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Comment Re:Turing Test (Score 1) 308

There was a chatbot a while ago that "passed" a turing test by claiming that English wasn't its first language. This situation is kind of similar. Most of the comments were things like "lol hi how r u lol"; in other words, the bots were acting generally unintelligible to lower the expectations of the people who interacted with them.

Pretending to be a person who can't pass a turing test is cheating on a real turing test.

Comment Re:Supermodels (Score 1) 268

The people who are the most qualified to tell us about the climate are corporate execs and economists who *really really want* global warming to be not real. If someone tries to pull you out of that protective bubble, the best thing you can do is close your eyes, cover your ears, and yell LA LA LA as loudly as possible.

Comment Re:Teamsters (Score 3, Interesting) 228

> > A human will be present at the wheel at all times, and will take control whenever the truck is in more populated areas.

For now. Anyone who thinks that eliminating drivers isn't the end goal of this (or that we lack the ingenuity to do it) is fooling themselves. Think about it. If you replace your fleet of regular trucks with driverless ones, you suddenly don't have to pay all those drivers $50k a year (or whatever it pays now), and your trucks are twice as productive because they can operate 24 hours a day since there's no driver to get tired.

Mind you, I'm not advocating that we halt technological progress, but we're coming up on a time when there just aren't going to be enough jobs to go around, and the economy is going to have to adjust for that in a way that rewards people who work but doesn't starve people who want to work but can't find jobs.

Comment Realistically... (Score 1, Interesting) 236

The anchors in question have iPads and are comfortable using them. Microsoft almost certainly paid CNN to have all their anchors use Surface tablets on air, and the anchors probably aren't particularly thrilled that they have to ditch the platform they're comfortable with. I'm sure that now that this (admittedly hilarious) picture has circulated, it will be mandated that CNN anchors not have iPads anywhere near them while on the air.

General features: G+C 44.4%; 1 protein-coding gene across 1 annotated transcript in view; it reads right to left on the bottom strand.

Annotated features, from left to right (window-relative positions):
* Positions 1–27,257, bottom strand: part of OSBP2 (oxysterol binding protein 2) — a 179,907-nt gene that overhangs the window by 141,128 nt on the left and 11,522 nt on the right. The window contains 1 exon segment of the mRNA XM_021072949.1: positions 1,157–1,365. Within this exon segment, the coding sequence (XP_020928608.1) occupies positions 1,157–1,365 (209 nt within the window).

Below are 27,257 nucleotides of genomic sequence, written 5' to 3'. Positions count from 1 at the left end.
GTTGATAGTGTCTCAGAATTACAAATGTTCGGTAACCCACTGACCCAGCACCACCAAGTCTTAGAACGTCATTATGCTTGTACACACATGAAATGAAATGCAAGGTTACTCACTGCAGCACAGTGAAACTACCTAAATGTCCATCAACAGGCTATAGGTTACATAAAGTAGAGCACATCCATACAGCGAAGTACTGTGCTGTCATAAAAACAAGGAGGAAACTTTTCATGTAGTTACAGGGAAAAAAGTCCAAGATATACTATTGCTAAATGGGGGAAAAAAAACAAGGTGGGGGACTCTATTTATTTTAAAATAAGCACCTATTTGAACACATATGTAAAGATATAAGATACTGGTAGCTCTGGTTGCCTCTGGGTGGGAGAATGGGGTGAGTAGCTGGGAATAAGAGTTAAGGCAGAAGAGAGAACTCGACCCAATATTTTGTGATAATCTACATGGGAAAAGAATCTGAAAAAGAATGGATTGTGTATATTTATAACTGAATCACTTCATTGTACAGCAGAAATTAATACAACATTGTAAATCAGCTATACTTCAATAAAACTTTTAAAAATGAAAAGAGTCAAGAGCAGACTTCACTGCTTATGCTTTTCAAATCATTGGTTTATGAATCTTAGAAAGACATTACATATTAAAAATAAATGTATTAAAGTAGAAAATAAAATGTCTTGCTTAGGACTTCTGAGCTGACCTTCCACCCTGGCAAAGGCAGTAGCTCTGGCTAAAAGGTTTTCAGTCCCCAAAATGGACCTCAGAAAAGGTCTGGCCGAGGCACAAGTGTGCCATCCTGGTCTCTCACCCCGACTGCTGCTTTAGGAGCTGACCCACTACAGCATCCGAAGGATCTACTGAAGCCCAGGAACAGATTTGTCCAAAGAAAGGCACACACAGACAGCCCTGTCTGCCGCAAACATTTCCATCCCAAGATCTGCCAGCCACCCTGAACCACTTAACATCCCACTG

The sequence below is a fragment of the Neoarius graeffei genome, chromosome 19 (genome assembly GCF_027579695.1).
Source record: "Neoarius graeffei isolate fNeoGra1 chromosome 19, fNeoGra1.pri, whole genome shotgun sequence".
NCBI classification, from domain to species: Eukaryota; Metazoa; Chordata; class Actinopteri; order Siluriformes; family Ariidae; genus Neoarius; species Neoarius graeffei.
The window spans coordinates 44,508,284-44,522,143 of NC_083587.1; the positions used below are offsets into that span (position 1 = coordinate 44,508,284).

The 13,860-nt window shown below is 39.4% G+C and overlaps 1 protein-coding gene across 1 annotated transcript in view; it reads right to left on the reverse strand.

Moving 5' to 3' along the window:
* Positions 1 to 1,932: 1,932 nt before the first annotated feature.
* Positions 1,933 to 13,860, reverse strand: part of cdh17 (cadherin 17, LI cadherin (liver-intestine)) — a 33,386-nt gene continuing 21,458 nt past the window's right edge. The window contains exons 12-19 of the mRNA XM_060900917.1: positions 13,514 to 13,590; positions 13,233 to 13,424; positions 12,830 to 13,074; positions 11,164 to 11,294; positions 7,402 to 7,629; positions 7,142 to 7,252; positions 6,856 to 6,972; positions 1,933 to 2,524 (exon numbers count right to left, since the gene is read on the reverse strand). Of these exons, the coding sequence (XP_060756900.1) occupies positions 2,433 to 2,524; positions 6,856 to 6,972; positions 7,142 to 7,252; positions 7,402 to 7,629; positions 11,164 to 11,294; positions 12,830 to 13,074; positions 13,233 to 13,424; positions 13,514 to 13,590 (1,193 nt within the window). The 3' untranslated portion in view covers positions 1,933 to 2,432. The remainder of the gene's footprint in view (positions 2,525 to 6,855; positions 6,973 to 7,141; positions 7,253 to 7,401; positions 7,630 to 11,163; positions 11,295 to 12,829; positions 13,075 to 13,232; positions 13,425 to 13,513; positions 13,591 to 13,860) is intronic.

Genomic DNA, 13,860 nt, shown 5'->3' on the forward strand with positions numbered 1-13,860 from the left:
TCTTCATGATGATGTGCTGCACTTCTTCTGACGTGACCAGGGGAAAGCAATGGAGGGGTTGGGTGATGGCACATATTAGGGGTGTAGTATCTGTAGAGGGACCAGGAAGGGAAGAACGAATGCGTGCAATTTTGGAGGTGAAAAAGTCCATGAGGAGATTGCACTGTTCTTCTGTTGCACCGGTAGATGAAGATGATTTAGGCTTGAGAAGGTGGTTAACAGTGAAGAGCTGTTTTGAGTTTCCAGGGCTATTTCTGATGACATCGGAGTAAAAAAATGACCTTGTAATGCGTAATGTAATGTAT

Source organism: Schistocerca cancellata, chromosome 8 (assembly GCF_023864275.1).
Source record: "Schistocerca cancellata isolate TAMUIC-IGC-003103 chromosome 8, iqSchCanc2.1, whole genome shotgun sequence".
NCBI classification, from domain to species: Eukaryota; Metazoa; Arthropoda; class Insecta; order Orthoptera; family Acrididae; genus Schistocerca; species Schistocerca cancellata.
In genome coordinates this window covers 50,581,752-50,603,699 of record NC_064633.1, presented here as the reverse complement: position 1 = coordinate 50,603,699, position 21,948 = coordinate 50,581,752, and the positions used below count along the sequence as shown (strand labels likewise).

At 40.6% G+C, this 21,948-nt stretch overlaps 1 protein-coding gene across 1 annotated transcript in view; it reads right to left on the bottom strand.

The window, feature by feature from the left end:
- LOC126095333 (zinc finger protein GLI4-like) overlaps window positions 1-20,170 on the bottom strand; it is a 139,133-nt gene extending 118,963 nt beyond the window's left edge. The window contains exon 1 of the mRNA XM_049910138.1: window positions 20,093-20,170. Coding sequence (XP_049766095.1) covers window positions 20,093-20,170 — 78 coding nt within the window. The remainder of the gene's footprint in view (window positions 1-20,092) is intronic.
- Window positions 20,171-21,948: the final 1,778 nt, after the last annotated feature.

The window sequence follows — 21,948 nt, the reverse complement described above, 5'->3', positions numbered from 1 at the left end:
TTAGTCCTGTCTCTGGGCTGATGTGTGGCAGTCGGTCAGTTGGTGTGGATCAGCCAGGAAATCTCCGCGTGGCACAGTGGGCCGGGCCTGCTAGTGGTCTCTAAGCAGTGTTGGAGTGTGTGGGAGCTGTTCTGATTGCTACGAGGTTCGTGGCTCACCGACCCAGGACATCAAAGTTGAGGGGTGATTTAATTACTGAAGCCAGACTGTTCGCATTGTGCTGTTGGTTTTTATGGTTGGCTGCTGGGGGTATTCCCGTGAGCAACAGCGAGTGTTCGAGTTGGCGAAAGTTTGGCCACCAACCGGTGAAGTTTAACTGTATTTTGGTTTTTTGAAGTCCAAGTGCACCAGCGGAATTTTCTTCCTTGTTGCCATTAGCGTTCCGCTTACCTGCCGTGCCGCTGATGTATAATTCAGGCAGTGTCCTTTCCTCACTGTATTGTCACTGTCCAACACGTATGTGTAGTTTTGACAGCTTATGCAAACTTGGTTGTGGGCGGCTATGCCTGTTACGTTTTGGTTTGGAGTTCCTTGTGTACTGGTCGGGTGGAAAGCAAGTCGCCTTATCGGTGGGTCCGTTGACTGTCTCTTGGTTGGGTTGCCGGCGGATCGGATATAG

Comment This is just traditional web advertising (Score 2) 116

Ads have been pretending to be part of website user interfaces forever now. A good website would ban those kinds of ads, but Facebook's customers (the advertisers) pay top dollar for unfettered access to Facebook's main commodity (its users). The only way that's ever going to change is if people start to leave Facebook in droves, but unfortunately it's the primary way that Gen X, Gen Y, and older Millenials communicate with each other. It's going to be a couple decades yet before Facebook's primary users age into less valuable advertising demographics, and people have already shown that they're generally unwilling to jump ship for better platforms (Google Plus isn't great, but it's a hell of a lot less obnoxious than Facebook). Me, I deleted my Facebook account several years ago, and have never looked back.

Comment Re:Inverse Wi-fi law (Score 3, Informative) 278

I think it's because cheap hotels are for regular travelers and nice hotels are for people traveling on business who will be reimbursed by their employers. Even for expensive hotels, the prices are pretty minuscule compared to what a big company can afford, so money is really no object for them. So the employees book at expensive hotels because it's kind of a perk of traveling for their company, and private individuals book at cheap ones because that's what they can afford.

"Old age and treachery will beat youth and skill every time." -- a coffee cup